OR WAIT null SECS
The new tech can also help detect major depressive disorder.
For all the advancements of modern medicine, doctors still struggle to decipher the human brain. But a new machine-learning algorithm could drastically simplify the complicated calculus that psychiatrists go through to diagnose conditions such as bipolar disorder and major depressive disorder (MDD), giving them a far easier way to fine-tune medication and treatment.
Researchers at the Lawson Health Research Institute, the Mind Research Network and the Brainnetome Center recently designed an artificial intelligence (AI) system purpose-built to analyze brain scans and pick apart the subtle differences in mood disorders. The algorithm — described in the journal Acta Psychiatrica Scandinavica — could help doctors prescribe and predict a patient’s response to a given medication, lessening the period of tortuous trial-and-error before a patient can get the help they need.
The researchers used brain scans from 78 young adult patients at the London Health Sciences Center in Ontario, Canada. Of those, 66 patients had already been diagnosed and treated for either major depressive disorder or bipolar type 1. The researchers also used 33 participants with no history of mental illness as a control group for their data set, which was compiled using fMRI scans. Under an fMRI, brains exhibiting MDD and bipolar 1 look different next to each other and compared to the group with no history of mental illness, which the researchers designed the algorithm to identify. They set the AI loose on the data and checked its work based on the patients with an existing diagnosis. All told, the AI was promising — classifying illnesses correctly 92.4 percent of the time.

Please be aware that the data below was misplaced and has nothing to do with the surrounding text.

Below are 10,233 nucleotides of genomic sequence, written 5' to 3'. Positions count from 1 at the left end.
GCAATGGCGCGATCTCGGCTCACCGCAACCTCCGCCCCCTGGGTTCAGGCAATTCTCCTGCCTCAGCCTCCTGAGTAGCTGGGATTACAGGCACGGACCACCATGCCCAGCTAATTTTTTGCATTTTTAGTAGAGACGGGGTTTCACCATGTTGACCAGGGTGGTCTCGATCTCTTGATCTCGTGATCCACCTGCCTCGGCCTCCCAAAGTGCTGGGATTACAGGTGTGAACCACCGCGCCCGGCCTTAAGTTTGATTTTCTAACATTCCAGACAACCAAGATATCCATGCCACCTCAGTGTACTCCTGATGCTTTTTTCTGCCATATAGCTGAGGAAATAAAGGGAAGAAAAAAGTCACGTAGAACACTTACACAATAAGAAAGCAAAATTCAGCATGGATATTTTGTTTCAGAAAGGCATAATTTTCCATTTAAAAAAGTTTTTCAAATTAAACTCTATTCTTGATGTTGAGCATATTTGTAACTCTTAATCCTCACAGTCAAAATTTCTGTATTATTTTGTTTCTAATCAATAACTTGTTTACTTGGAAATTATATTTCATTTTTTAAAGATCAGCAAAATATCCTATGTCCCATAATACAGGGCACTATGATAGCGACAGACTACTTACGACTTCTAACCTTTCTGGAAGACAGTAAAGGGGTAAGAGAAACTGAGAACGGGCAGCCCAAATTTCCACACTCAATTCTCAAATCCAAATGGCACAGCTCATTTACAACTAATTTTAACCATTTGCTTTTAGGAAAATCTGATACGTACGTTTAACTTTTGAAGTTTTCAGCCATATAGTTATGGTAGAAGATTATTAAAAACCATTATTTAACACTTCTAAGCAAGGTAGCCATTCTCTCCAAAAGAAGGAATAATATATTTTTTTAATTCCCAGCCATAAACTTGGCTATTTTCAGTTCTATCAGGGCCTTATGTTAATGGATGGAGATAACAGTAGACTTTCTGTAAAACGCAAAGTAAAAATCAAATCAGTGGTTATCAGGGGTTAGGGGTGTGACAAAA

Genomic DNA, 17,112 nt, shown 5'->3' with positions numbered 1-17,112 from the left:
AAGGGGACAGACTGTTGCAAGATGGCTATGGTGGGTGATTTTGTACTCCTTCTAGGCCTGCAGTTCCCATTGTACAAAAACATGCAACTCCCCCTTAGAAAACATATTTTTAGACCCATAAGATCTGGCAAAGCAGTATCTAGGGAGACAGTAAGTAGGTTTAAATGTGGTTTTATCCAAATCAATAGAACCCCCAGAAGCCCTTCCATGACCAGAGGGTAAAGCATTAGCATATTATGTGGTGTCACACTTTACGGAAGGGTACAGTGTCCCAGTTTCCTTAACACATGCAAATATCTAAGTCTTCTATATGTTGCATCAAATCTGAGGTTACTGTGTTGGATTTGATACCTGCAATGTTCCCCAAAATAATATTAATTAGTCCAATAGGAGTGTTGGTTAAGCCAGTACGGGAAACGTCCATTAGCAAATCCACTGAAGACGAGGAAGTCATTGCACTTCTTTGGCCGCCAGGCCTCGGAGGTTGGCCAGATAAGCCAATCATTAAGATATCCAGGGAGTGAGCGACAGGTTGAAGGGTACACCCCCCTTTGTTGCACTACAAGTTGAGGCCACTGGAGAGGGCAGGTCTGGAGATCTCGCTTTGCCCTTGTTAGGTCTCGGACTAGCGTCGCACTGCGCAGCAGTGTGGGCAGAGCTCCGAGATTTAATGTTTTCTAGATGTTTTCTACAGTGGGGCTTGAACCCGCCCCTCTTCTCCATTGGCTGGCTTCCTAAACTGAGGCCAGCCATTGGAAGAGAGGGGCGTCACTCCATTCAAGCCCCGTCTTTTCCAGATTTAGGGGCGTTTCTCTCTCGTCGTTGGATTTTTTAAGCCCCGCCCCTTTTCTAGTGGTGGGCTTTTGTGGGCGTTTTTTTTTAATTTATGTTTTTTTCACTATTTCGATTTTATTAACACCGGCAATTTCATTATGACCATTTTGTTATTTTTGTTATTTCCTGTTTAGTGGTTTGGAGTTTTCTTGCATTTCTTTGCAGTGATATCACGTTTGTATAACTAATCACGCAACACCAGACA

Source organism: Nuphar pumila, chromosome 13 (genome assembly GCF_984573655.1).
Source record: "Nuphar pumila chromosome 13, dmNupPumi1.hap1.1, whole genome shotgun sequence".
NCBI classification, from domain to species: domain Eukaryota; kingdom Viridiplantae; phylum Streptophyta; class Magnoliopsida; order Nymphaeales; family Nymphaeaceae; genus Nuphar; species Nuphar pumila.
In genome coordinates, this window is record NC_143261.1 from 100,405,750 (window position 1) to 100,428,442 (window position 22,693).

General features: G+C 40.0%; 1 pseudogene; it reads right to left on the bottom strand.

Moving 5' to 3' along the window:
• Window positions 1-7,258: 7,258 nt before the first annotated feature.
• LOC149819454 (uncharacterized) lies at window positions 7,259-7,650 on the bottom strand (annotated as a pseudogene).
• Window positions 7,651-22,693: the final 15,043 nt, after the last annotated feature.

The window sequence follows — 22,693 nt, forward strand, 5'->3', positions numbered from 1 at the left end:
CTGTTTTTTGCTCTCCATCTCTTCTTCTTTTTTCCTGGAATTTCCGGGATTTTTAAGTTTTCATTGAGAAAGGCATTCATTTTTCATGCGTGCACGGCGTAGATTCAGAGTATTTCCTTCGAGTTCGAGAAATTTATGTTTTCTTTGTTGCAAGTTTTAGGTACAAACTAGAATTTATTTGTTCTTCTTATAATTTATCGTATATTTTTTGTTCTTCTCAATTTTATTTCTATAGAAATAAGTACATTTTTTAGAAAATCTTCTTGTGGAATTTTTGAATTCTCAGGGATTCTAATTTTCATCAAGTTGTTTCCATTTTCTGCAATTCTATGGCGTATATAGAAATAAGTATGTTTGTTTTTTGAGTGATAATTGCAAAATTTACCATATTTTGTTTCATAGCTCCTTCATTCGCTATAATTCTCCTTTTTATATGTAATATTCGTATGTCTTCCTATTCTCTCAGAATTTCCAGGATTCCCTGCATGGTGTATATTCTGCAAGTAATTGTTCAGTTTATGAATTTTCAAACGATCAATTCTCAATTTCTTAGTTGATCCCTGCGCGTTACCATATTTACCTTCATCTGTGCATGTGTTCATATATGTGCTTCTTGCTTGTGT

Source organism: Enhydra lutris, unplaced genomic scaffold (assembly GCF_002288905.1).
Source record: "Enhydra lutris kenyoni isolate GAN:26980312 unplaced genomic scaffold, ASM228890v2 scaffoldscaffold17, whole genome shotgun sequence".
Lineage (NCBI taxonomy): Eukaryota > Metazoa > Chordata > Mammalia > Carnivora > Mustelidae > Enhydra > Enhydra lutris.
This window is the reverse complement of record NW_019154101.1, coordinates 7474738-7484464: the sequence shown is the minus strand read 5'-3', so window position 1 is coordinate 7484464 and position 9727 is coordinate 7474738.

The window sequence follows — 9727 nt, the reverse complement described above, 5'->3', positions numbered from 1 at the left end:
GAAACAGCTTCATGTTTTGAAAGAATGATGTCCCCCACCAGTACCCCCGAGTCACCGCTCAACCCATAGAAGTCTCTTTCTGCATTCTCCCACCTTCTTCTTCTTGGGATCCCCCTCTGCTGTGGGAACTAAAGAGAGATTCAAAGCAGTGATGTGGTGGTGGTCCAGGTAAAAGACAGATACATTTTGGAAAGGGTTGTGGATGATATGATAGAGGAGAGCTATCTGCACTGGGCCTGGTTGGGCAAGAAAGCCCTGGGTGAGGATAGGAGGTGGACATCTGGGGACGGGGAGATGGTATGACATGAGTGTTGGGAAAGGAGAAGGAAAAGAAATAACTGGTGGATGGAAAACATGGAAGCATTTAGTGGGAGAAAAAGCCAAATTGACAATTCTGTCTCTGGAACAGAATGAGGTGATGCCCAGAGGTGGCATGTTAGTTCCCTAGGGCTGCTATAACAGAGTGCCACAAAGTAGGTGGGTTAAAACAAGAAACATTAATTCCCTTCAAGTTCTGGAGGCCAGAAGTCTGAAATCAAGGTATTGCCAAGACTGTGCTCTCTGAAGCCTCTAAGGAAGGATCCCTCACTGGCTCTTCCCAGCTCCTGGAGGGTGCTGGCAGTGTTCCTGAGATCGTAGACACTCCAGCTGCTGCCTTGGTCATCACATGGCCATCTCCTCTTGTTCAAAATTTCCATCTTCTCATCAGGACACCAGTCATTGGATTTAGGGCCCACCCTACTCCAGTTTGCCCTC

“The technique can always be improved, and we have lots of ideas there,” Vince Calhoun, Ph.D., president of the Mind Research Network and a professor of neuroscience, computer science and psychiatry at the University of New Mexico, told Healthcare Analytics News™ in an email. “But given the performance was very good for the current algorithm, I think the next steps include scaling up.”
Researchers want to scale the program up to see how it runs on different kinds of MRI machines, and to further automate how the AI processes data and comes to a conclusion (the “analysis pipeline,” as Calhoun put it). They also want to develop a protocol that can help human doctors to perform similar analysis to the algorithm, looking for the same distinctions that the computer does.
Down the line, the technique still needs much more data from additional studies, as well as some way of certifying imaging facilities to do the scans correctly. Calhoun said a widespread implementation would also need cloud-based tools to process the data.
For now, the program is still in its infancy.
“This is not ready for ‘prime time’ or routine clinical care yet,” Elizabeth Osuch, M.D., a clinician-scientist at Lawson Health Research Institute and medical director at the First Episode Mood and Anxiety Program (FEMAP) at the London Health Sciences Center, told HCA News in an email. “But advances in technology may lead to cheaper proxies for an fMRI scan.”
And in any case, Osuch said the AI is designed to be used in cases where traditional DSM diagnoses fails, not on every patient who comes through the door.
But, if implemented properly, it could make the difficult job of distinguishing a patient’s particular mood disorder much easier. The researchers said they already have algorithms that can differentiate bipolar disorders from schizophrenia and classify forms of dementia, and they are working toward applying the approach to everything from autism to ADHD — any disorder that the standard DSM diagnostic approach struggles to nail down.
The study, Osuch said in a news release, “suggests that we may one day have an objective measure of psychiatric illness through brain imaging that would make diagnosis faster, more effective and more consistent across health care providers."
Get the best insights in healthcare analytics directly to your inbox.